Opinion

The Zoom workout: Online fitness works better for seasoned exercisers

The Zoom workout: Online fitness works better for seasoned exercisers
Online training is a lot cheaper than a gym membership as well. Unfortunately, people tend to overestimate their commitment to fitness.

When we turn on the TV these days, it opens to the booming voice of Hrithik Roshan encouraging viewers to stay fit at home during the coronavirus outbreak. Tata Sky launched a fitness channel free of charge for the first month, with features on nutrition and workouts by health professionals like Luke Coutinho and Yasmin Karachiwala. Similarly, Hotstar has a slew of new fitness shows. There’s Belly Burn, 12 hours of power-packed workouts specifically targeting the midsection. On Stronger with Zoe, a well-known strength trainer in Delhi gives tips on weights. Dance Fit with Gurmeet Chaudhary attempts to take the boredom out of the exercise with steps to re-mixed techno music.

By now, even the most optimistic amongst us have reached the conclusion that even if Covid-19 was to vanish overnight, going to the gym is not an option till things settle down. It’s one of the most disorienting aspects of coronavirus, that the little things we took for granted in our daily routines may be potential risk zones for infection. Life, however, must carry on and it’s no wonder then, that online training is the fastest-growing segment of the fitness industry. A quick poll among friends tells me that in the last three months almost everyone has downloaded a fitness or health app. (Whether that has translated into enthusiastic workouts is an entirely different matter.)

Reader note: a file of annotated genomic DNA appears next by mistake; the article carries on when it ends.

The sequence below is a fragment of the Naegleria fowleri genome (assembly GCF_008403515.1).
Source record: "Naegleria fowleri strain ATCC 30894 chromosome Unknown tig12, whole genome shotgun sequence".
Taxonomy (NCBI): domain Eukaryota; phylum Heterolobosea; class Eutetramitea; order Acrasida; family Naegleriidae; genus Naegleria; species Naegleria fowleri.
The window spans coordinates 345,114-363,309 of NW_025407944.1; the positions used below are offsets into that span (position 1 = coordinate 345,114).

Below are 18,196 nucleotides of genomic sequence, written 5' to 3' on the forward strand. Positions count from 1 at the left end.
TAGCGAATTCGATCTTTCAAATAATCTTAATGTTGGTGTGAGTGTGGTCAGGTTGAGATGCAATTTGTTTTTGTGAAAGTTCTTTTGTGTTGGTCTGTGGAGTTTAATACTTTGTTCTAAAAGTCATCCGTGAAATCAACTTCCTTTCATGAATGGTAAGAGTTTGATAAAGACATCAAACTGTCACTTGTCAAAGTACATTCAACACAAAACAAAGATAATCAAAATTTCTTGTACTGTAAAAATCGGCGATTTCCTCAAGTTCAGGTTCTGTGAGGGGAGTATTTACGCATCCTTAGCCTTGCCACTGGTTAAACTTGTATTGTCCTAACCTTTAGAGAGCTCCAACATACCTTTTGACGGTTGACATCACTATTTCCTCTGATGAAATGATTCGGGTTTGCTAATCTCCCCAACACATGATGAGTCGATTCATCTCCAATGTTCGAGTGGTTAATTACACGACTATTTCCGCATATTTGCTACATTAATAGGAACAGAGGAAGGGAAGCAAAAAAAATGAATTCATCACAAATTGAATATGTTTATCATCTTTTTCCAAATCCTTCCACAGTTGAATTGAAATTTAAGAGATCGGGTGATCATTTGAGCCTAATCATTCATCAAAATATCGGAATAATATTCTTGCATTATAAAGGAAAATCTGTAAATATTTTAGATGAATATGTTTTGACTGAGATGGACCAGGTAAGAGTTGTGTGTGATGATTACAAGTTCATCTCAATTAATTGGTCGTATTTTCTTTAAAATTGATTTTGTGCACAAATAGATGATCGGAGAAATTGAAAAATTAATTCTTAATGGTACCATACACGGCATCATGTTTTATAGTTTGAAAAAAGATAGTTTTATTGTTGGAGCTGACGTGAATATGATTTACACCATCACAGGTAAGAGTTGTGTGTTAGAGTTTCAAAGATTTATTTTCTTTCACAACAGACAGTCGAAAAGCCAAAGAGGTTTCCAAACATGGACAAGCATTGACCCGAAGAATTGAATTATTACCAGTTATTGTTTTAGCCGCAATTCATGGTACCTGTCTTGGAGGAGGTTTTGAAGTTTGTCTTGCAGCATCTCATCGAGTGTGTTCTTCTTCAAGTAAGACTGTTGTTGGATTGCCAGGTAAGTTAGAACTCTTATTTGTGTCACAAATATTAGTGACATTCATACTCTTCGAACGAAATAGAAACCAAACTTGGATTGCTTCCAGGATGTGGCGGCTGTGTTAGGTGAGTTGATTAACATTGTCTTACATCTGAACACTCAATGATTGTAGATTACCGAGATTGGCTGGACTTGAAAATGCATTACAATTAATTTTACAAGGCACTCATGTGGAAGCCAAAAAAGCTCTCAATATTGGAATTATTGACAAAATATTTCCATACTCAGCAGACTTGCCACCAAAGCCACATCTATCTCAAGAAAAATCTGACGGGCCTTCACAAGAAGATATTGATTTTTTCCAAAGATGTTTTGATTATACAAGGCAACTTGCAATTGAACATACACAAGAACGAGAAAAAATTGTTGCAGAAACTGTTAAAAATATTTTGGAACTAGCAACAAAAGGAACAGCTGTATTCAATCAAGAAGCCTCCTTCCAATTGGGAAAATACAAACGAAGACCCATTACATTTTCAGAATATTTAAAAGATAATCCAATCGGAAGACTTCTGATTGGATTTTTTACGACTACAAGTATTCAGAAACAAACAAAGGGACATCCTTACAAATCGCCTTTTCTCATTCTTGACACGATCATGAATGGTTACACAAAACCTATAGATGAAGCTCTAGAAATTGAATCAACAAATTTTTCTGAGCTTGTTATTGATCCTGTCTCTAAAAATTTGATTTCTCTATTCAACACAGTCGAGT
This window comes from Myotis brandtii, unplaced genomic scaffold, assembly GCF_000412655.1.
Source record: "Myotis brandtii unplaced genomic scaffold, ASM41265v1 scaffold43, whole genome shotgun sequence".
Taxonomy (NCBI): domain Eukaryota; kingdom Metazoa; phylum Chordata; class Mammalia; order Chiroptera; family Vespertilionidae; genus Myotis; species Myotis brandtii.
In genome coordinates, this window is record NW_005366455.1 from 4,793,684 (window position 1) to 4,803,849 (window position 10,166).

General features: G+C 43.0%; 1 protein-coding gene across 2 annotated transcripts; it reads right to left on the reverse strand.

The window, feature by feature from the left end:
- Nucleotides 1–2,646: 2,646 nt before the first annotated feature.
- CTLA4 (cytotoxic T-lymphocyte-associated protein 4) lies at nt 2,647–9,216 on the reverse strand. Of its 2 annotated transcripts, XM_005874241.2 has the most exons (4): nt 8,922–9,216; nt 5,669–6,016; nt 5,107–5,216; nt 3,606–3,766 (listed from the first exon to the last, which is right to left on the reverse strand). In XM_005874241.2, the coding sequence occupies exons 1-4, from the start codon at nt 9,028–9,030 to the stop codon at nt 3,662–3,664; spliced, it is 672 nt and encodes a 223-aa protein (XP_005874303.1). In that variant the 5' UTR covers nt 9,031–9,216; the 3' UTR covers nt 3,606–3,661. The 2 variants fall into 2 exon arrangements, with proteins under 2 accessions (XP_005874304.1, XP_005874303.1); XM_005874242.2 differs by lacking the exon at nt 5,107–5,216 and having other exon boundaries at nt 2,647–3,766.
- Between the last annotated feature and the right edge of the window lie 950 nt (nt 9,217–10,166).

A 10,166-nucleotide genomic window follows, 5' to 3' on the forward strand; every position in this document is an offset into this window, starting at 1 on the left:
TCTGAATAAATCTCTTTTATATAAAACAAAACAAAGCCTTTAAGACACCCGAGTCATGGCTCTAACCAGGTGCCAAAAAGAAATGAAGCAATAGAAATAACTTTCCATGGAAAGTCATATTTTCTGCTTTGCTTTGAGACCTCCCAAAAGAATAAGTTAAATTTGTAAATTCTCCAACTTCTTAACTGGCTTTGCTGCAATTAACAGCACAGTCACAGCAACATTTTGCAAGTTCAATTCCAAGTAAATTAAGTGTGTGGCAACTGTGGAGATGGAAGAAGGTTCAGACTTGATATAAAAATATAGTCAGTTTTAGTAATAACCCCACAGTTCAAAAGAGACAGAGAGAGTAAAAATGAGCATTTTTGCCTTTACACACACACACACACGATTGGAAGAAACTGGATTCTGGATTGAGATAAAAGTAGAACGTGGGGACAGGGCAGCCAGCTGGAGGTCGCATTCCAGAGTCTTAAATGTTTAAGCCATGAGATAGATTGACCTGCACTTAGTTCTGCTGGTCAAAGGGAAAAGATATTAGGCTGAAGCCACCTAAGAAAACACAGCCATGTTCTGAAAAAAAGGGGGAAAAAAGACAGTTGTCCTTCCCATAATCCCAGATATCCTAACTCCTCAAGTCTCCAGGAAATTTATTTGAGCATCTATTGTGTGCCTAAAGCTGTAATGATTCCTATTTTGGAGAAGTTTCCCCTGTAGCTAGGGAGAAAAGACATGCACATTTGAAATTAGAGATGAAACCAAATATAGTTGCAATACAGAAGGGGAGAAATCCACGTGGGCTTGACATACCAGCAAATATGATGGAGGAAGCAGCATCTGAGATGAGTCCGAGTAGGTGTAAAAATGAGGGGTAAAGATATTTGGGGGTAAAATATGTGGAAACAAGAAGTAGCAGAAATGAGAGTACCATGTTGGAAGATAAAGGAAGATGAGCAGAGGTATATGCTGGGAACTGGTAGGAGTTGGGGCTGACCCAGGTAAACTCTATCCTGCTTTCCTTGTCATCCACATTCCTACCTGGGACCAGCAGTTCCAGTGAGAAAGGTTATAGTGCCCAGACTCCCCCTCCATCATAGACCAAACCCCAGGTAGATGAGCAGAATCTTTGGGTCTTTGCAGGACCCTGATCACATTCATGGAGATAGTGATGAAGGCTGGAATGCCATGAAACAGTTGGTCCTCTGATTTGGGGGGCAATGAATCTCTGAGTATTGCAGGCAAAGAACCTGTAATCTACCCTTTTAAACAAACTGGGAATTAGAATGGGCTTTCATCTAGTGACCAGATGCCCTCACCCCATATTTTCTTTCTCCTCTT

I consider myself more determined than most but I discovered long ago, I need to pay (a lot) to stay committed to a workout program. After all, I’d be riddled with guilt if I kept skipping the gym having signed up for 30 personal training sessions (non-refundable).  This may sound like a warped attitude to exercise but it’s an effective way to stay on the wagon. It works because most of humanity firmly believes the only thing worse than gaining weight, is losing money. This explains the popularity of apps like GymPact. You join a group and pitch some money committing to a certain number of workouts. If you reach the predefined goal, GymPact will pay you back.

No doubt it’s wonderful that one has access to fitness resources wherever one happens to be in the midst of a global pandemic, without requiring a commute to a gym or studio. Online training is a lot cheaper than a gym membership as well. Unfortunately, people tend to overestimate their commitment to fitness, whether they have spent obscenely or not. Which ends up being the biggest shortfall in online training. There’s no one actually watching you when you’re slacking off. The truth is the thought of doing bicep curls at home may loom large in our imaginations: but seeing it through without accountability requires a superhuman effort even from the most dedicated exercise freak. For most people—that’s 90% of the struggle, not procrastinating and finding excuses to dodge the workout.

In the initial days of the lockdown, I logged onto www.fitnessblender.com which has every kind of workout for every goal and every body type. I lasted 15 minutes before turning it off and I haven’t bothered trying again. These are exceptionally trying times and one has to accept one’s limitations. Besides, it’s perfectly understandable if one doesn’t have the mind space to try something new. A big issue I find with all the exercise plans online, even the easy ones, is they include a gruelling set of squats and push-ups which I have avoided in the best of times.  Rather than struggling with an ambitious set of jumps and kicks guaranteed to turn one-off after three classes, there’s enough to be gained from the slower rewards of consistency, something doable like a brisk walk or a slow run.

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